|Further Diploma in Education (Educational Management) by Distance Education at the University of Pretoria, South Africa (CIE, 2002, 55 p.)|
This report forms part of the South African dimension of the Multi-site Teacher Education Research (MUSTER) project,1 which focuses on the models, methods, and practices of training teachers. Quality assurance forms the focus of this investigation, due to the many questions and doubts relating to the quality of distance education courses, particularly Education Management. Such doubts were recently expressed by Saleem Badat, chief executive officer of the Council on Higher Education (Vergnani 2000:46-47):
...if you suddenly enrol 30000 students, how do you quality assure your courses? [...] Good distance education is not necessarily cheap in terms of developing curricula and materials. It's not a matter of taking existing lecture material and turning it into a correspondence course [...] Do we need 25000 people in Education Management in the country? Is this really a priority?
1 The MUSTER (Multi-Site Teacher Education Research) Project is a research project funded by DFID. It is based on collaboration between educational research institutes in Ghana, Lesotho, Malawi, South Africa, Trinidad and Tobago and the University of Sussex Institute of Education. There were four main strands to the research: the costs of teacher education, the college context, curriculum issues, and the process of becoming a teacher.
Of the 30,000 students enrolled for all the FDE courses presented by the University of Pretoria, the majority are enrolled in the FDE Education Management: 25,207 in 1999, and 24,161 in January 2001 (Bureau for Institutional Research and Planning, 2001). These numbers raise important questions for the Pretoria University and for EDL which lie at the heart of this analysis. For whom is the course intended and are the needs of the people really met? The course has been very successful in terms of capturing a large niche market of mostly rural teachers. It is targeted at teachers who are currently in managerial positions. However, our research indicates that many ordinary teachers enrol for Education Management, reasoning that they might be promoted if they obtain this qualification. Nevertheless, as Saleem Badat critically comments:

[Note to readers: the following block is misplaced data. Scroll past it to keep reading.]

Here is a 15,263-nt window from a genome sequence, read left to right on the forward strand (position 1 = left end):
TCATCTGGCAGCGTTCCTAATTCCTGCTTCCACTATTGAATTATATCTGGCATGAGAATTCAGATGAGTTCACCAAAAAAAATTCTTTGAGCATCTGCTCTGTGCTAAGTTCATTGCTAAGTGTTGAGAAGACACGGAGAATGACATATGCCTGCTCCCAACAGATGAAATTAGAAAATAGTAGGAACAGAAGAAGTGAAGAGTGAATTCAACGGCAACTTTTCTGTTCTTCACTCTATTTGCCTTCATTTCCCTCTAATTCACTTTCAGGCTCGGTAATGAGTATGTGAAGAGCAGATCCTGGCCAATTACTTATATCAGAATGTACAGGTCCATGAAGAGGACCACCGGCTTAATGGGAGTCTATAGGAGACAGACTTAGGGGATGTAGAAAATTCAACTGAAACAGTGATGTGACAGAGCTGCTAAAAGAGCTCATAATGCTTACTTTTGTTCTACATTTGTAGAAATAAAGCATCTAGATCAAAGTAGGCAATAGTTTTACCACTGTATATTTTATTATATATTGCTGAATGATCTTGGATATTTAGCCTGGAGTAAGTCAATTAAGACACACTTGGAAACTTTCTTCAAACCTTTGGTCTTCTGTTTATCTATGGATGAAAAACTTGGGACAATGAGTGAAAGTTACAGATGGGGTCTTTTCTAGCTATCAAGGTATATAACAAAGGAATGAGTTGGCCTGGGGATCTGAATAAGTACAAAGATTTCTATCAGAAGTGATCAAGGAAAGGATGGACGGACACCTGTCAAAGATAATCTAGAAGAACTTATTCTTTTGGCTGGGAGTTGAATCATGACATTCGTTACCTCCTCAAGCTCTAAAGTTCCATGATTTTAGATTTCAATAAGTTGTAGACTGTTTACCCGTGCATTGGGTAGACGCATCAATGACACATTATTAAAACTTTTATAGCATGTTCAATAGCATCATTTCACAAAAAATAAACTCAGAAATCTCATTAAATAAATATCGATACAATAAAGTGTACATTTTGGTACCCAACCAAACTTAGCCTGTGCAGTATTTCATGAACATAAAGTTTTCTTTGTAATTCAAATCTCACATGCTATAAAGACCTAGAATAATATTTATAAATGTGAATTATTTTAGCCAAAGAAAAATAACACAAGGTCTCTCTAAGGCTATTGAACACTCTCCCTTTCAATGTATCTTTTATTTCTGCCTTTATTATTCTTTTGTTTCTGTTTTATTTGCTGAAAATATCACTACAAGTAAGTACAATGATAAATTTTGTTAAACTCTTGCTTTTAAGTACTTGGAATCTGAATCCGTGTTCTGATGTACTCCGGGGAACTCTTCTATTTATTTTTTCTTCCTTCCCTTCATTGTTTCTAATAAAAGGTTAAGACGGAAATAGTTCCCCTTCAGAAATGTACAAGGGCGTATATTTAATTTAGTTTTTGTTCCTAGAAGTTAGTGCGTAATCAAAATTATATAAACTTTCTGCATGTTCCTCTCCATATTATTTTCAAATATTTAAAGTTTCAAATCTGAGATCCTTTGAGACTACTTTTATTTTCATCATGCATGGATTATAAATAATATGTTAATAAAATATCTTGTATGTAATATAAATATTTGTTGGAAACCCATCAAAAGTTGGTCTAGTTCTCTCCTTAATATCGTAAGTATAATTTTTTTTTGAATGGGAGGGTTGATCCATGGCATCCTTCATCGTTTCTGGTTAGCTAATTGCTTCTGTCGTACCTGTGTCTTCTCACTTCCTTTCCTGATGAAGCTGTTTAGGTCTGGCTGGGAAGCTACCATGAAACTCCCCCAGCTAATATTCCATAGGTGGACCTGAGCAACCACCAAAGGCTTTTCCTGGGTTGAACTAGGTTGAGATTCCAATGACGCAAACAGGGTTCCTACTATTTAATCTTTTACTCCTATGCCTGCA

If the quality of distance education was poor then we are back to the problem of the disadvantaged students getting short-changed.
To avoid this problem he suggested that residential universities should hire more employees for curriculum development as well as for tutorials with distance students and that correspondence should be supplemented with multimedia materials and face-to-face sessions (p.46). Welch and van Voore (1999) also noted that the learners officially targeted for the course might not always be the ones taking the course:
The initial registration requirements for the course were not determined by the SAQA requirements and therefore it was not a restriction for students to enrol even if they were only at a post level one (teacher). The course equips the students with general management skills and competencies which can be used in the classroom to improve classroom management, hence it will not only be teachers in promotional posts that will benefit from the course.
Teachers who register for this programme come from all over the country - Umtata, Boksburg, Bloemfontein, Cape Town, Venda, Kwa Zulu-Natal. However, most of the students appear to come from the Northern Province, Transkei and the Northern Cape i.e. the former homelands.
The following quotation gives some insight into the people who are taking the Pretoria distance course:
Most of the students are black teachers trying to upgrade their qualifications, in pursuit of promotions and raises. Many such teachers are poorly trained because they were forced to attend inferior, segregated schools and colleges, the only facilities open to black people during the apartheid era. Many are seeking to earn a further diploma in education, a credential that supplements a teaching diploma earned after three years of instruction. (Vergnani, 2000: p.46)
Nobody anticipated the immense increase in student enrolments as Prof. Louis Calitz from the Department of Education Management at the University of Pretoria (interview 18/8/00) explains:
When the course was set up in the early 1990s they anticipated about 300 students, but got 700. The enrolment increases every year and has continued to grow exponentially and it exceeded all expectations. Word of mouth is regarded as a key marketing tool by the course lecturers.
Thus, the key questions that guided this investigation attempted to explore some of these issues in greater depth and were as follows:
· Does the course deal with issues of management in disadvantaged school contexts and acknowledge the highly differentiated experiences of many teachers under apartheid?
· Does the course target the particular needs of ESOL speakers, studying at a distance in rural areas without easy access to the kind of resources available in urban areas?
· How does the FDE deal with practical issues and theoretical requirements when addressing the quality of the courses?